When you face a blank canvas (whether literal or metaphorical), starting a new work can be a daunting experience.
But when you create commission work, you have to throw away control over the variables:
- choice of format or shape or material
- your personal tendencies
- infinite time
Commission work gives parameters, where personal work can often be difficult to nail down. Commission work inspires creativity because the client provides limits of size, format, materials, budget, or time.
In the beginning of my career, working for clients was a way for me to give structure and form to my creativity. It's a way for me to give purpose to my skills, that so often seem to drift and wander through the air like smoke, then vanish, like vapor.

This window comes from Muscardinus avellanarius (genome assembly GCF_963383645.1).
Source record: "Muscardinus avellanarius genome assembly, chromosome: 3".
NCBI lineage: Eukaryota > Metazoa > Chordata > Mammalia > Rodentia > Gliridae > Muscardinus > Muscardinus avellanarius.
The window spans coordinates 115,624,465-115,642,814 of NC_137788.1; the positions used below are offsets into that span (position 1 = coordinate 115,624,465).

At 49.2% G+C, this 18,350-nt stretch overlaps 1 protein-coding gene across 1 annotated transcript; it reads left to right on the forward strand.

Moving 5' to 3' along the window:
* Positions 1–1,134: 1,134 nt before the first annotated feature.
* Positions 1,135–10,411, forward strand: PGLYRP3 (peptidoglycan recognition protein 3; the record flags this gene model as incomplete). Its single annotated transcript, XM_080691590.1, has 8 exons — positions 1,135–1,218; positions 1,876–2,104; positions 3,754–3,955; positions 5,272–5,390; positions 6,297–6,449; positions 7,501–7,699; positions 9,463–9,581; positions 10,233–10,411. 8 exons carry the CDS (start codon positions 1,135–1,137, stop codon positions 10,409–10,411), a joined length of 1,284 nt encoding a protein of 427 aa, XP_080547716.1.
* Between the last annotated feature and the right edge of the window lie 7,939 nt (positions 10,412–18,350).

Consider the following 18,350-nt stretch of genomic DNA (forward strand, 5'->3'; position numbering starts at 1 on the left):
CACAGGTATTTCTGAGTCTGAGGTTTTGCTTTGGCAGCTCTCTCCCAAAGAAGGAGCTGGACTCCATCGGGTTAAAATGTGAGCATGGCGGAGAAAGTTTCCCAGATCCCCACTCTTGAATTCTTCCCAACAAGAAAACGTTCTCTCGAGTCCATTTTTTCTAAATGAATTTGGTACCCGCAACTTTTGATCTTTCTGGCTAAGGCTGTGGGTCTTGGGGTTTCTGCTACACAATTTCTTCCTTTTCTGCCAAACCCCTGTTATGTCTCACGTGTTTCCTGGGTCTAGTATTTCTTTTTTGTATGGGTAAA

Creating on-demand also takes a bit of the romantic moodiness out of the artist's life by giving it structure. It's easier to fall into a disciplined pattern of creating: I getup, I make, I do more, I sleep, I get up, I make. Repeat.
Each time I create a commission work, it's an outpouring of my time and energy that I always learn from. With experience and self-knowledge, it's become easier to do. In fact, I've taken the systems from your my work and applied them to all my artmaking--like it's my professional job.
So as an artist, each day, my job is to move my personal work forward in some way, as if I were creating a project for someone else...
In both commission work and personal artmaking, you have to sit outside yourself and be your own boss (a challenging one, but a nice one, of course).
I've seen in my own life how client work can propel me into wonderful new avenues. If you're determined enough, you can absolutely make wonderful things happen with your client work. If you can keep up the pattern of getting up and doing one thing to move your work forward every day, it will truly change your life.
Feeling stuck? Here's a handy-dandy list of things to get you creatively UN-stuck.